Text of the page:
"Discover Cooking, Discuss Life."

Go Back   Discuss Cooking - Cooking Forums > General Cooking Information > General Cooking
Reply
 
Thread Tools Display Modes
 
Old 10-19-2013, 07:25 PM   #11
Senior Cook
 
Join Date: May 2006
Location: Nazaré, Portugal
Posts: 120
Quote:
Originally Posted by dcSaute View Post
redmike -

your's is a very open ended question with way many "answers" all highly dependent on "things not specified"

but, that's not all bad. it makes for a thinking point.

not sure that KitBarb is in all that much of a minority. consider what may be the most widespread experience of the onions -

slice up onion slices and plop them in water, you got boiled onion. pretty uniform consistency and taste "throughout"
but sweat/saute the onions slices prior to the water cooking bit - those have a different flavor and texture profile.
ditto for carrots. sauted then boiled is not = boiled carrot bits.....

celery, celeriac, parsnips, ((any of the root vegetables)) is similar.

which indeed does imply a real saute - in a pan dancing on hot fat. in a pan steamed in water . . . well, no - may not make much difference.

garlic and ginger (and a couple more) are a special case. the pre-sauting does rather dramatically change their flavor profile. in big broad brush strokes, make them milder and less pungent. "burning" either is a disaster; toss the burnt stuff and start over.

>>What effect does sautéing the carrot for one minute have
the one minute carrot effect = zero. tomato one minute effect = zero.
zero effect is "within bounds." the size of the "chop" could affect things - minced carrot for one minute = some effect; carrot pennies, no effect at one minute..... etc....

lemon peel - oh boy, saute time is a biggie there. the lemon peel is the "controlling" factor to the suggested saute time; unlikely the author is looking for any 'effect' on the others. burnt lemon is just as "not nice" as burnt garlic.
Thanks!
__________________

__________________
redmike is offline   Reply With Quote
Old 10-19-2013, 07:26 PM   #12
Senior Cook
 
Join Date: May 2006
Location: Nazaré, Portugal
Posts: 120
Quote:
Originally Posted by Harry Cobean View Post
it caramelises the sugars on the surface of the veg.in the case of onions,shallots & garlic it also reduces the water content of the veg,the water in most alliums can be bitter so by driving off the liquid it allows the natural sugars to shine thru'.in a nutshell it sweetens them eg caramelised onion relish.having said that,1-2 minutes isn't really long enough
Thanks.
__________________

__________________
redmike is offline   Reply With Quote
Old 10-20-2013, 05:25 AM   #13
Executive Chef
 
Harry Cobean's Avatar
 
Join Date: Apr 2012
Location: Manchester UK
Posts: 2,913
Quote:
Originally Posted by redmike View Post
Thanks.
pleasure!!
__________________
I spent a lot of money on booze,birds & fast cars.The rest I just squandered.
Harry Cobean is offline   Reply With Quote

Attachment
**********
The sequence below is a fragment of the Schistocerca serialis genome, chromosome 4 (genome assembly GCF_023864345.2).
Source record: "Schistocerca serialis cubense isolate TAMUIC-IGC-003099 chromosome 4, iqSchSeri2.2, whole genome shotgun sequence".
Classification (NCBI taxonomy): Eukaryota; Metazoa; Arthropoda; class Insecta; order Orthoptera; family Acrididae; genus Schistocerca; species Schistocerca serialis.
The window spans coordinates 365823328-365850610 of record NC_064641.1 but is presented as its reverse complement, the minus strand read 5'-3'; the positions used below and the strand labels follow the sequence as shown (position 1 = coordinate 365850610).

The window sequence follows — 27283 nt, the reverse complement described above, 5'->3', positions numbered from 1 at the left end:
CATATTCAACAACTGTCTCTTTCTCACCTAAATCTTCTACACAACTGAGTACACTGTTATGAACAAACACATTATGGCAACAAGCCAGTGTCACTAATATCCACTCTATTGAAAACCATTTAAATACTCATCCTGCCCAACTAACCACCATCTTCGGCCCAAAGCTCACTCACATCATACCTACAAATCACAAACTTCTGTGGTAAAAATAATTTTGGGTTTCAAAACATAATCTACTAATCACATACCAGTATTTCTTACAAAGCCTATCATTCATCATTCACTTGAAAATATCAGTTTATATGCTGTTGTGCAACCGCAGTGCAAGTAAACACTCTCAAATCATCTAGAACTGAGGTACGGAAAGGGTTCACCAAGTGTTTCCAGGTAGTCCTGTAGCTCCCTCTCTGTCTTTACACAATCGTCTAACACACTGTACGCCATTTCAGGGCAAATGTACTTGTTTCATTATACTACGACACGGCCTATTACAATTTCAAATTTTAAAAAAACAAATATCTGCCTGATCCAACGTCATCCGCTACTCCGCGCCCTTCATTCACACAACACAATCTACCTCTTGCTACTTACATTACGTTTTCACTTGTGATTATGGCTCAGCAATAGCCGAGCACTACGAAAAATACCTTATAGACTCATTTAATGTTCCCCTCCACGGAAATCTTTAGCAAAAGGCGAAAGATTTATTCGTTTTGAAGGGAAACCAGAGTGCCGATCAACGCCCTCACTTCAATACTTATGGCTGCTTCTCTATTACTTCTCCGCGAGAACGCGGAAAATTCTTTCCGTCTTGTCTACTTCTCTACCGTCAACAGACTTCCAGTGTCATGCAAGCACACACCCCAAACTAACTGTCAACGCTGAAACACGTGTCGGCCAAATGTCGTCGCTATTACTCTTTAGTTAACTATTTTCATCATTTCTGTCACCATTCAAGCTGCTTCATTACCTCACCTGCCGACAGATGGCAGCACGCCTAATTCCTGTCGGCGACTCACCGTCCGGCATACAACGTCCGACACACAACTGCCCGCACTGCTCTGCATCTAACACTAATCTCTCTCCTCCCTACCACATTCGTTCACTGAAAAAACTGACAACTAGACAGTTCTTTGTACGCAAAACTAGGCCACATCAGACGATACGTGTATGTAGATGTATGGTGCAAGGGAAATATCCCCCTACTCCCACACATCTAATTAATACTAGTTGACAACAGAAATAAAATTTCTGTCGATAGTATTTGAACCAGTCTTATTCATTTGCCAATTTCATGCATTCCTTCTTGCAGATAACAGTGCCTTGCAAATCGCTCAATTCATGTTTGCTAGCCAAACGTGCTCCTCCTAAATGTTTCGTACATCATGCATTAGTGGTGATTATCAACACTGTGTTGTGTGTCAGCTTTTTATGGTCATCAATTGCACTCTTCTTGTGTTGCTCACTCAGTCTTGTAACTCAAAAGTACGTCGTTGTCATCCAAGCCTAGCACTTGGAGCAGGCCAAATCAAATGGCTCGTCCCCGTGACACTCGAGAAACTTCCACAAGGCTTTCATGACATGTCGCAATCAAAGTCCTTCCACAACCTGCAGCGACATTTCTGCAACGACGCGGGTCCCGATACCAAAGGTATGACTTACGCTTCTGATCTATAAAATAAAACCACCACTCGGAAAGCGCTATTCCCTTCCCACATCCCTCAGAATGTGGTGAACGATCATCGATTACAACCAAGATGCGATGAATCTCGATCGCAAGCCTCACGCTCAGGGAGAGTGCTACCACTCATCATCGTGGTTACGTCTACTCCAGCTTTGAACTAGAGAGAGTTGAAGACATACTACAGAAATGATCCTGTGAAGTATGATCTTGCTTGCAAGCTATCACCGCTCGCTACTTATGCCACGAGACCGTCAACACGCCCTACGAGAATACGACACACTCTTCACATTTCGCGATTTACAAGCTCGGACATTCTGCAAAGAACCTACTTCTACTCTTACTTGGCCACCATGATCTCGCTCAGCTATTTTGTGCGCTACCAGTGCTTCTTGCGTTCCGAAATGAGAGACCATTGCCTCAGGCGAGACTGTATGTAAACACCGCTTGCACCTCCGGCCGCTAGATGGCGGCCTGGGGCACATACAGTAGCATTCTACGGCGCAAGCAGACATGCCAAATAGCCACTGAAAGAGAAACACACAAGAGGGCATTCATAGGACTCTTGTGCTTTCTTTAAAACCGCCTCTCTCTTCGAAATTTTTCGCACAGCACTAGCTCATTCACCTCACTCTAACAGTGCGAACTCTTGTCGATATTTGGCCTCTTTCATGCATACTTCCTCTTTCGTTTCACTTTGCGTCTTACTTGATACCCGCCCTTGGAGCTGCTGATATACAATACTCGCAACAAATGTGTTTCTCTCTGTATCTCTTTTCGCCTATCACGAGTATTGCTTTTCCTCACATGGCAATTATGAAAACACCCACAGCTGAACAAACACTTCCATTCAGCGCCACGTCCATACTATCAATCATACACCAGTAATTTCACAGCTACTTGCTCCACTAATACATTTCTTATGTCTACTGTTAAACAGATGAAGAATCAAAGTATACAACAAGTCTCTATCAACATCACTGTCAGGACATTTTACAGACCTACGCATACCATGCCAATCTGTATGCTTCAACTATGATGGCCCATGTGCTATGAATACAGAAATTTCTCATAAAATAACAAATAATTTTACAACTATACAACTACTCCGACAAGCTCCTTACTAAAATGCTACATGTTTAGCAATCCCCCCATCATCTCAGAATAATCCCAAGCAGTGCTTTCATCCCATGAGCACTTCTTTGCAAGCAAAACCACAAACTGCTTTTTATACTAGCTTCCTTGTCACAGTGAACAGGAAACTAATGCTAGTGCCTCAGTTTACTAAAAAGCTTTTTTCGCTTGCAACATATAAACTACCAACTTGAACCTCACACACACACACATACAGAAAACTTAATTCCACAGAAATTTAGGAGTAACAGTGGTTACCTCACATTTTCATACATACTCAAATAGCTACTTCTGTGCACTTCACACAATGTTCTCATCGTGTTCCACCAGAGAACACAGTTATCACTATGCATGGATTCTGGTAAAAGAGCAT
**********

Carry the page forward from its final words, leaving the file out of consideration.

Old 10-20-2013, 03:57 PM   #14
Executive Chef
 
Mad Cook's Avatar
 
Join Date: Jun 2013
Location: North West England
Posts: 4,170
Quote:
Originally Posted by Kitchen Barbarian View Post
It depends - if you saute the carrots for 5 minutes they will be turned to mush in the soup. It's a texture thing. I'd stick with the original recipe, but YMMV - I'm clearly in the minority here. But I ALWAYS saute onions, garlic, and ginger first, and stir fry veggies just to barely cook, even for soup.
If you are blending or putting the soup through a sieve or tamis it doesn't matter if the carrots go to mush in the soup but, in any case, you don't sauté them for that long. You only need to caramelise the outside not cook them all the way through.
__________________
Mad Cook is offline   Reply With Quote
Old 10-20-2013, 06:21 PM   #15
Senior Cook
 
Join Date: May 2006
Location: Nazaré, Portugal
Posts: 120
Quote:
Originally Posted by Mad Cook View Post
If you are blending or putting the soup through a sieve or tamis it doesn't matter if the carrots go to mush in the soup but, in any case, you don't sauté them for that long. You only need to caramelise the outside not cook them all the way through.
There's certainly plenty of food for thought here ;-)
__________________

__________________
redmike is offline   Reply With Quote
Reply

Thread Tools
Display Modes

Posting Rules
You may not post new threads
You may not post replies
You may not post attachments
You may not edit your posts

BB code is On
Smilies are On
[IMG] code is On
HTML code is Off
Trackbacks are Off
Pingbacks are Off
Refbacks are Off



» Discuss Cooking on Facebook

Our Communities

Our communities encompass many different hobbies and interests, but each one is built on friendly, intelligent membership.

» More about our Communities

Automotive Communities

Our Automotive communities encompass many different makes and models. From U.S. domestics to European Saloons.

» More about our Automotive Communities

Marine Communities

Our Marine websites focus on Cruising and Sailing Vessels, including forums and the largest cruising Wiki project on the web today.

» More about our Marine Communities


Copyright 2002- Social Knowledge, LLC All Rights Reserved.

All times are GMT -5. The time now is 03:38 AM.


Powered by vBulletin® Version 3.8.8 Beta 4
Copyright ©2000 - 2016, Jelsoft Enterprises Ltd.